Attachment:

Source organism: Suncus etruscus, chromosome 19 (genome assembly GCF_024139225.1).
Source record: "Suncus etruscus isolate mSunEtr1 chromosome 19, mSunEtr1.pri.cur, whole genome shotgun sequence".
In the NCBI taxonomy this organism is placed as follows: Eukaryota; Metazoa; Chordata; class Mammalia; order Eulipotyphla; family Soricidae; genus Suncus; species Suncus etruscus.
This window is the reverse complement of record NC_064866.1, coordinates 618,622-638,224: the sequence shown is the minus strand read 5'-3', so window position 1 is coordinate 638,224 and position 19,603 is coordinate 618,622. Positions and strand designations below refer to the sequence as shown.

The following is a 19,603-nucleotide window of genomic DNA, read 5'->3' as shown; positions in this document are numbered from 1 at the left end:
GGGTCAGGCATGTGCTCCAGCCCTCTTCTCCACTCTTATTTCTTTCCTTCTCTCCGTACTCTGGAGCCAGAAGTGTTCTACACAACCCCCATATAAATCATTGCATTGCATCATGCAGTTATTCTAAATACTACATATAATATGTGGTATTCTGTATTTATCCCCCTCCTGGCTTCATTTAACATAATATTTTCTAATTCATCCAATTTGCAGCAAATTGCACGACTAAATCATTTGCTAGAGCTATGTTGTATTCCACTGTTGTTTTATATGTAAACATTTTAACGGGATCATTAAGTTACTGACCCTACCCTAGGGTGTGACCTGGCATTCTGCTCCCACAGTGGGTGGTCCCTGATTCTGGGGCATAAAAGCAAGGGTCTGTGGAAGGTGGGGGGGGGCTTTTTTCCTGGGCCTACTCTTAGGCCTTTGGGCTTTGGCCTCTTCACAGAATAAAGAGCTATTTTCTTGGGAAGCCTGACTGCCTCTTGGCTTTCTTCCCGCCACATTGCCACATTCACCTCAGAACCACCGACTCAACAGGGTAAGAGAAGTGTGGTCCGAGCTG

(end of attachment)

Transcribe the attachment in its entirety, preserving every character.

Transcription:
Source organism: Suncus etruscus, chromosome 19 (genome assembly GCF_024139225.1).
Source record: "Suncus etruscus isolate mSunEtr1 chromosome 19, mSunEtr1.pri.cur, whole genome shotgun sequence".
In the NCBI taxonomy this organism is placed as follows: Eukaryota; Metazoa; Chordata; class Mammalia; order Eulipotyphla; family Soricidae; genus Suncus; species Suncus etruscus.
This window is the reverse complement of record NC_064866.1, coordinates 618,622-638,224: the sequence shown is the minus strand read 5'-3', so window position 1 is coordinate 638,224 and position 19,603 is coordinate 618,622. Positions and strand designations below refer to the sequence as shown.

The following is a 19,603-nucleotide window of genomic DNA, read 5'->3' as shown; positions in this document are numbered from 1 at the left end:
GGGTCAGGCATGTGCTCCAGCCCTCTTCTCCACTCTTATTTCTTTCCTTCTCTCCGTACTCTGGAGCCAGAAGTGTTCTACACAACCCCCATATAAATCATTGCATTGCATCATGCAGTTATTCTAAATACTACATATAATATGTGGTATTCTGTATTTATCCCCCTCCTGGCTTCATTTAACATAATATTTTCTAATTCATCCAATTTGCAGCAAATTGCACGACTAAATCATTTGCTAGAGCTATGTTGTATTCCACTGTTGTTTTATATGTAAACATTTTAACGGGATCATTAAGTTACTGACCCTACCCTAGGGTGTGACCTGGCATTCTGCTCCCACAGTGGGTGGTCCCTGATTCTGGGGCATAAAAGCAAGGGTCTGTGGAAGGTGGGGGGGGGCTTTTTTCCTGGGCCTACTCTTAGGCCTTTGGGCTTTGGCCTCTTCACAGAATAAAGAGCTATTTTCTTGGGAAGCCTGACTGCCTCTTGGCTTTCTTCCCGCCACATTGCCACATTCACCTCAGAACCACCGACTCAACAGGGTAAGAGAAGTGTGGTCCGAGCTG